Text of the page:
Thursday, July 07, 2011
Things to Find Out Before Buying a Home
Baruch Hashem, home ownership has worked in our favor, but the more times I do it and the more times I field questions, the more I realize that in a certain sense, I've went in blind and thankfully everything has worked out well.
I've written a lot about hidden costs on this blog and I thought I'd address five areas of hidden costs on a home and what questions to ask:
1. Utilities? It is a good practice to get an accounting of utilities used in the past year. But utility bills aren't the entire story. Do the current owners blast the heat or bundle up? Do the current owners shvitz in the summer, or is the home nice and cool? Are people home using utilities during the year or is everyone out of the house? Knowing how many residents is helpful also. If an elderly couple is living in the home, e.g., the water bill estimate will need to be increased if you are moving 2 adults and 4 very active children into the home.
To get a good handle on what utilities should run, speak to other people in the neighborhood to compare costs and try to come to a good estimate regarding the cost of utilities.
2. Property Tax? Knowing what the current owners are paying in property tax is not enough. It is a good practice to get copies of 3 years of bills to see the assessment and credits. Many counties offer credits which might be applicable to the current owner but won't necessarily be applicable to you. If there are credits for energy saving improvements, find out if that credit is applicable. Do the current owners qualify for a property tax credit based on income for which you would be ineligible? Even if you are currently eligible, what type of jump will you experience should your income increase?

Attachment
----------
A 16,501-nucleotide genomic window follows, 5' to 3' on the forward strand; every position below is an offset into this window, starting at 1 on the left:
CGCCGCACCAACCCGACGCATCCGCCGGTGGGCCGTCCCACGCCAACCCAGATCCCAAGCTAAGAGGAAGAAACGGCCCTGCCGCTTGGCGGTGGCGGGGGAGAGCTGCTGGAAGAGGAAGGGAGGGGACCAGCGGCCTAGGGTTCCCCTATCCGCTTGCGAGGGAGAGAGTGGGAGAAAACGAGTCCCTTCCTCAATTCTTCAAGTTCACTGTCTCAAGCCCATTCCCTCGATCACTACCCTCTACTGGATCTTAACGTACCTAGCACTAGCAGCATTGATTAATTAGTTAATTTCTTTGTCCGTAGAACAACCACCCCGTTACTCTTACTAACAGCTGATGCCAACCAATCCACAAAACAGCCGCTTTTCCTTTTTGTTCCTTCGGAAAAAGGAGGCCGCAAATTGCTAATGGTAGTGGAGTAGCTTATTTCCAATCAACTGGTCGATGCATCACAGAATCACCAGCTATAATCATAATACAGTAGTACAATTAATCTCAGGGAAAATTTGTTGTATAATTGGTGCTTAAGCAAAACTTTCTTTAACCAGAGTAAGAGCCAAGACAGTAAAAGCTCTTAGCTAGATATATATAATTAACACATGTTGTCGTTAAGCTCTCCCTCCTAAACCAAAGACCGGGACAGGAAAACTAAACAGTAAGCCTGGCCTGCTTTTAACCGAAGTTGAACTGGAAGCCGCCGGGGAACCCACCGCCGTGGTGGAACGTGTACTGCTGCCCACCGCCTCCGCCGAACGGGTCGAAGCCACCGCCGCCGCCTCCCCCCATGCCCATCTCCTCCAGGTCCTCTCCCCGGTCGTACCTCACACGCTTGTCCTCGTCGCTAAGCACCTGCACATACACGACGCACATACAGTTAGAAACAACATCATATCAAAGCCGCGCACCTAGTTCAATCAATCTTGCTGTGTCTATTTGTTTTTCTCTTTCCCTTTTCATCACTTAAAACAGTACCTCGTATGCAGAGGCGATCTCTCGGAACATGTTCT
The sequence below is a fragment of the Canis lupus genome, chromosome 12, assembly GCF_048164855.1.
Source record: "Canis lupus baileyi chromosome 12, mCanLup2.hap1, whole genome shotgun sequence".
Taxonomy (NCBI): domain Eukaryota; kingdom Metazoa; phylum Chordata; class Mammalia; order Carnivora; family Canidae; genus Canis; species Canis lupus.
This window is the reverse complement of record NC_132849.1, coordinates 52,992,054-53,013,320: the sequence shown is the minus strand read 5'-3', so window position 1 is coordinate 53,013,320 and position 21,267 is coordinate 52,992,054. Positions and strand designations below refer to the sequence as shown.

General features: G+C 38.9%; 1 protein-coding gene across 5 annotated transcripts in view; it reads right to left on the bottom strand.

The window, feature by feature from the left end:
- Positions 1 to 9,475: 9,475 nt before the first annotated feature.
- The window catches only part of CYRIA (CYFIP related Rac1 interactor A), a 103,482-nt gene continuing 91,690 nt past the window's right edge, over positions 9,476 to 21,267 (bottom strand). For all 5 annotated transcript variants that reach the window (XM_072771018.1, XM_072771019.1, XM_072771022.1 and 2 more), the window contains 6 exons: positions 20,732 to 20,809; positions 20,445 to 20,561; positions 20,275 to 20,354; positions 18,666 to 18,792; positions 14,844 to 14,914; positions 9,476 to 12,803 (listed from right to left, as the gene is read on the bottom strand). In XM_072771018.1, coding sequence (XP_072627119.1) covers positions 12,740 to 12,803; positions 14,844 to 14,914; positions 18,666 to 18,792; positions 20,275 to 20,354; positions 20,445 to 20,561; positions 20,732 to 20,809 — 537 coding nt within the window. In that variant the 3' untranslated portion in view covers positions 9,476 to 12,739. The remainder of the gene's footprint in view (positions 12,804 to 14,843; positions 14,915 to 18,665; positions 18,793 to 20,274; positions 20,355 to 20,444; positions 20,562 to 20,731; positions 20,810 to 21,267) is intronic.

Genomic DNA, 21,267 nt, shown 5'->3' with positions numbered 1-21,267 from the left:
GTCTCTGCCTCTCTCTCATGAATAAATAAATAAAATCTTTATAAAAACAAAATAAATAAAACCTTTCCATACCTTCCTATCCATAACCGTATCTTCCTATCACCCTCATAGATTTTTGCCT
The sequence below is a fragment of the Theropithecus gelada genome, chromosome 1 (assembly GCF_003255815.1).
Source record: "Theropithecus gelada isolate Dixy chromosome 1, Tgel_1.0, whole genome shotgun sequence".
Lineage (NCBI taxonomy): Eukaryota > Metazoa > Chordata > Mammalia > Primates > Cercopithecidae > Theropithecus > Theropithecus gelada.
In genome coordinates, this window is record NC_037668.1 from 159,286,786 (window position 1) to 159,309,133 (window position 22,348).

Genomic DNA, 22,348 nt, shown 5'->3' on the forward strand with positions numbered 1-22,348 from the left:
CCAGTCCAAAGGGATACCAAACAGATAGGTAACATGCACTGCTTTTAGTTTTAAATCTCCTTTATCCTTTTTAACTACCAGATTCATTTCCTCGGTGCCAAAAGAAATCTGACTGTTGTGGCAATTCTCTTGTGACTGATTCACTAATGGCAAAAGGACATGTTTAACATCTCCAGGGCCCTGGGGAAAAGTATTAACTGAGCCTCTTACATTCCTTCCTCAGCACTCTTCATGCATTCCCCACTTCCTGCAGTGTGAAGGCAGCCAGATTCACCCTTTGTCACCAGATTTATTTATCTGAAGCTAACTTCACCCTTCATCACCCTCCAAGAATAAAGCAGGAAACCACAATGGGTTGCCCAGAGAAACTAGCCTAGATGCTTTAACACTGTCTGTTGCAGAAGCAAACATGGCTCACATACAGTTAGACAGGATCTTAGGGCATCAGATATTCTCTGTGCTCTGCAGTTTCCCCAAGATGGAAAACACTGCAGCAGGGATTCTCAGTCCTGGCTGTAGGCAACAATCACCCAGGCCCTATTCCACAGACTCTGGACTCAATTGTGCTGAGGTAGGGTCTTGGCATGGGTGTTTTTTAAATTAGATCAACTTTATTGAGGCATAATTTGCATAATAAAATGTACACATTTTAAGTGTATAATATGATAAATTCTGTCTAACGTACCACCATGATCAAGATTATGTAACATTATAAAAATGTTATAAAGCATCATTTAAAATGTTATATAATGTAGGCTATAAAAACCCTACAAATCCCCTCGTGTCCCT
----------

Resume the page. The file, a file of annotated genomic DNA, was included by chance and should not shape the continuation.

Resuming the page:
3. Insurance? Insurance costs can vary widely. Rather that inquiring about the current owners current insurance policy, which might have a different deductible or different coverage amounts than you would like, call your insurance broker directly and get a solid estimate regarding insurance. It is very likely the current owner qualifies for a lower price based on military service, for example. To date, I have been unable to match the insurance price of the previous owners of this home, although we've been able to shave off cost by working with a great broker.
4. Maintenance and Upkeep Bills? If I'd only asked for maintenance bills on the first home, I might have either opted for a different home or asked for a sizable discount. A home inspection can detect a lot, but if an owner is a bit, uh, desperate, you might find yourself in for more than you bargained for. Are there regular repairs to any systems, like plumbing? Will you need to bring out a pest control service regularly for bees or other vermin?
If you are buying a home with a bonus, like a pool or fancy landscaping or even a deck/gazebo or a fireplace, find out what that costs are to maintain the extras (or alternatively, hauled away). Don't forget to find out what it costs to have the lawn mowed, the gutters cleaned, or the leaves raked if you don't plan to take care of it yourself. Even if you do plan on taking care of it yourself, it still might be good to work the extra into your budget. Neighbors don't like seeing your lawn turn into the jungle because you've been traveling for work.
This list just touches the surface. Feel free to share your surprises.